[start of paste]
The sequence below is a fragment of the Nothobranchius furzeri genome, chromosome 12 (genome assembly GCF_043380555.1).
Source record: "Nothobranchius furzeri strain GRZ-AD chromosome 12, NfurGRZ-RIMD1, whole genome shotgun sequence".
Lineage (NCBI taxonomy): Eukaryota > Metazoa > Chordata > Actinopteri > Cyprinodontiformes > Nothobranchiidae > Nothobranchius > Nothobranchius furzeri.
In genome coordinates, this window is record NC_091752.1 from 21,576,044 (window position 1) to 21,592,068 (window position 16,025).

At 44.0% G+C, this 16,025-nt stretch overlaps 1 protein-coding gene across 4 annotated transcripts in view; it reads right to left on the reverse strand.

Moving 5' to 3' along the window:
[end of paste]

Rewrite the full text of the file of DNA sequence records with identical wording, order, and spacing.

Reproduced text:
The sequence below is a fragment of the Nothobranchius furzeri genome, chromosome 12 (genome assembly GCF_043380555.1).
Source record: "Nothobranchius furzeri strain GRZ-AD chromosome 12, NfurGRZ-RIMD1, whole genome shotgun sequence".
Lineage (NCBI taxonomy): Eukaryota > Metazoa > Chordata > Actinopteri > Cyprinodontiformes > Nothobranchiidae > Nothobranchius > Nothobranchius furzeri.
In genome coordinates, this window is record NC_091752.1 from 21,576,044 (window position 1) to 21,592,068 (window position 16,025).

At 44.0% G+C, this 16,025-nt stretch overlaps 1 protein-coding gene across 4 annotated transcripts in view; it reads right to left on the reverse strand.

Moving 5' to 3' along the window: